labor Reparations Economics 101
What’s most potentially transformative about Rep. Sheila Jackson Lee’s proposed bill H.R. 40 to establish a commission to study and develop reparation proposals for African-Americans is the no-holds-barred inquiry it promises.
While the corporate news media zeros in on the clickbate of who might get paid what — and the red-meat racial antagonism it is already engendering — the real power in this essential exercise is the long-overdue accounting.
The bill empowers the Commission “to request the attendance for testimony of such witnesses and the production of such books, records, correspondence, memoranda, papers and documents that the Commission considers appropriate” and permits the panel to turn to the “appropriate U.S. District Court to require, by subpoena” compliance with its requests.
Such a comprehensive examination would help bring alive the lost narratives of misery and oppression that mark not just the crime against humanity of slavery itself, but also its enduring manifestations. To this very day, the disparate application of the law that has over one million African-Americans behind bars and the use of foreclosure by banks like Wells Fargo in communities of color are all economic links to that chain that starts with slavery.
There’s no doubt about the liberating power that can be unleashed by this kind of introspection if it is followed by resolve to take action. Consider the recent vote by the students of Georgetown University to impose a $27.20 fee increase on themselves to compensate the descendants of the 272 slaves sold in the 1830s by Georgetown’s founders the Maryland Province of Jesuits, who needed to raise cash quickly to stave off the debt collectors.
Rep. Lee’s resolution mandates the Commission look at the “fundamental injustice, cruelty, brutality, inhumanity of slavery in the United States and the 13 colonies” from 1789 until 1865, when it was formally abolished.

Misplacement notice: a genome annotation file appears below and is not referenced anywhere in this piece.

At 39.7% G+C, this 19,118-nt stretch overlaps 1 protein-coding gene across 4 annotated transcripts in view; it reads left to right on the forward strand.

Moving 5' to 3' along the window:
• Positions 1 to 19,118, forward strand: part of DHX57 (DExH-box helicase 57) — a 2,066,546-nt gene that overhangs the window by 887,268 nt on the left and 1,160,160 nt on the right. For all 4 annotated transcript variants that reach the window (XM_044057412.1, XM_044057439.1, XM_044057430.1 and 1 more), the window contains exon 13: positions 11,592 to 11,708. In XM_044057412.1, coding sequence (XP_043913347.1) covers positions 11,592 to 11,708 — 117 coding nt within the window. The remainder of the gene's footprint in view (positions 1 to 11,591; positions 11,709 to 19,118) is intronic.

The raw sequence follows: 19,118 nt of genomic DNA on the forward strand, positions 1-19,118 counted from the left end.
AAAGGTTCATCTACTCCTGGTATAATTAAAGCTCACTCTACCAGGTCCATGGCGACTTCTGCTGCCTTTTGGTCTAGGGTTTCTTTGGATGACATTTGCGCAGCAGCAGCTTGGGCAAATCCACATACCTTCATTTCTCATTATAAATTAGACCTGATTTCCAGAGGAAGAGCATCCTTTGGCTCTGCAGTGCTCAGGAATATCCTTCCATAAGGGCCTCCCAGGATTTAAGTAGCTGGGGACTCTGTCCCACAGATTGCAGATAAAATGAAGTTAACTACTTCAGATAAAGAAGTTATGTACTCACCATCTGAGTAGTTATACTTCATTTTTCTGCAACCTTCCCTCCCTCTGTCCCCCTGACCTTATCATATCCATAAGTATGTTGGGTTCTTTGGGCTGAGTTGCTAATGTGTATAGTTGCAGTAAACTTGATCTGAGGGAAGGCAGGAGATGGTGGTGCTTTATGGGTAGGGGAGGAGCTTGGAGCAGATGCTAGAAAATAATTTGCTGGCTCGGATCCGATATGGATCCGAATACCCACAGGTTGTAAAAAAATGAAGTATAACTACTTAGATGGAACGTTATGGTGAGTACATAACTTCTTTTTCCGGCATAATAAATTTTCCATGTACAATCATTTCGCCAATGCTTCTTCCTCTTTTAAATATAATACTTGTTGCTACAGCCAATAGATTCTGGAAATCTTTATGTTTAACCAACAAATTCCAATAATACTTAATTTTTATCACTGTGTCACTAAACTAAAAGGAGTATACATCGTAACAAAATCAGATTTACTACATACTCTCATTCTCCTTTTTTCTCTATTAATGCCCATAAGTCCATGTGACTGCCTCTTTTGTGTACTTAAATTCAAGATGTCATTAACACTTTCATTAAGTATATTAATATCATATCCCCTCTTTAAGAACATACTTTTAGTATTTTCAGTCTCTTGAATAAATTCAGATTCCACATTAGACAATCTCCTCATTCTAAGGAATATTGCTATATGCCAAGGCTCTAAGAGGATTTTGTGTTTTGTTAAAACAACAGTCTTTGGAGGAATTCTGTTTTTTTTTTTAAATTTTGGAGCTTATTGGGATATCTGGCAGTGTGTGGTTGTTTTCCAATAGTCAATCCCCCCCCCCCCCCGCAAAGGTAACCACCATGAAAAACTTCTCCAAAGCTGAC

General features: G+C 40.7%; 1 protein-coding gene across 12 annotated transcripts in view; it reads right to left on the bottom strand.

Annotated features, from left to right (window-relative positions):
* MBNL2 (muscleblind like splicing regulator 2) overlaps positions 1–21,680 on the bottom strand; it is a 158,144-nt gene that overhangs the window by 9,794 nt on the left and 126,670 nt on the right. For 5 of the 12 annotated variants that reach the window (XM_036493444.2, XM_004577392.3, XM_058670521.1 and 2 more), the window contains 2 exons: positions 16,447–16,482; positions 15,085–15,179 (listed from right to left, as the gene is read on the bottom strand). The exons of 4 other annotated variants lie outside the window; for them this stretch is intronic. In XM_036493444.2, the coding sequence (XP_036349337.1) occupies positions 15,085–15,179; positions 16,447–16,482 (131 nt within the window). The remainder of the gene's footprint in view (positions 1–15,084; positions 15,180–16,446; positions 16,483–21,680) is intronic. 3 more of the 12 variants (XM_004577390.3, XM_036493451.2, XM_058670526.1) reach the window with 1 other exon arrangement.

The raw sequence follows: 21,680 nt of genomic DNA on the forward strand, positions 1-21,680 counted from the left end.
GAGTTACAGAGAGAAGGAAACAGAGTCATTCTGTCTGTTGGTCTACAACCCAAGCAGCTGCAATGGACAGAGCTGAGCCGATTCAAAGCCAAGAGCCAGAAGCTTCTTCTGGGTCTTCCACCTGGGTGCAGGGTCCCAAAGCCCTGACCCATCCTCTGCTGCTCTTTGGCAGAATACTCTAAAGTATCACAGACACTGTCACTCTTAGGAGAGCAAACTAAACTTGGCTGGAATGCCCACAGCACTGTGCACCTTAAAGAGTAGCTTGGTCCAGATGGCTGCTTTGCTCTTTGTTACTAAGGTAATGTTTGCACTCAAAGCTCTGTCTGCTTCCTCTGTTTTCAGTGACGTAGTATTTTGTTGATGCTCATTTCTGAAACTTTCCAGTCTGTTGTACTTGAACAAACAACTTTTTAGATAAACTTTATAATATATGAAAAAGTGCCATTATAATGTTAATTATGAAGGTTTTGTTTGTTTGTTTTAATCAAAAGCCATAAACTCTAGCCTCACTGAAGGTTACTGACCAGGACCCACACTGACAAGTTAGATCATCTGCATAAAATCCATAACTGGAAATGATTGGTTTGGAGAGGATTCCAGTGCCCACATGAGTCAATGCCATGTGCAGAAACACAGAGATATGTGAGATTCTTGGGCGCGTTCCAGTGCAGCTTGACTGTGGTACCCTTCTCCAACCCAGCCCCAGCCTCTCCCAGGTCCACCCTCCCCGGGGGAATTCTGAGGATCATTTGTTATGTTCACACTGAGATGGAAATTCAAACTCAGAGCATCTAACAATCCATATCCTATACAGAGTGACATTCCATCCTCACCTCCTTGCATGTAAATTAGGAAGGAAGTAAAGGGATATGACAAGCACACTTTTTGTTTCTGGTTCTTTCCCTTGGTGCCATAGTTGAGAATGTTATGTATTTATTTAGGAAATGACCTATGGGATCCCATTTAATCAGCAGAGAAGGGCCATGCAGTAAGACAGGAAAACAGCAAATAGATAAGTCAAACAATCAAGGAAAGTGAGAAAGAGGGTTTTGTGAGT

In the case of my home state of New Jersey, such a review would throw a spotlight on just how much the state embraced the institution and indeed extended it to encompass Native Americans.
In 1797 New Jersey’s Supreme Court, rejected a habeas corpus petition, brought on behalf of an enslaved Native American, known to the court only as “Rose,” arguing that her captivity was part of a kind of natural order beyond questioning.
“They [the Native Americans] have been so long recognized as slaves in our law," the Court wrote, "that it would be as great a violation of the rights of property to establish a contrary doctrine at the present day, as it would be in the case of Africans; and as useless to investigate the manner in which they originally lost their freedom.”
Indeed, the foundation of this mentality that turned human beings into property was established with the advent of the Doctrine of Christian Discovery promulgated by Pope Nicholas V in 1452 that gave Europe’s monarchs the franchise to conquer and subjugate the non-Christians inhabiting the planet, so as to add to the dominion of the church. In 1823, the United States Supreme Court ruled in Johnson v. M'Intosh that this grim franchise granted European sovereigns had been transferred to the United States: "The United States, then, have unequivocally acceded to that great and broad rule by which its civilized inhabitants now hold this country. They hold and assert in themselves, the title by which it was acquired. They maintain, as all others have maintained, that discovery gave an exclusive right to extinguish the Indian title of occupancy, either by purchase or conquest; and gave also a right to such a degree of sovereignty, as the circumstances of the people would allow them to exercise."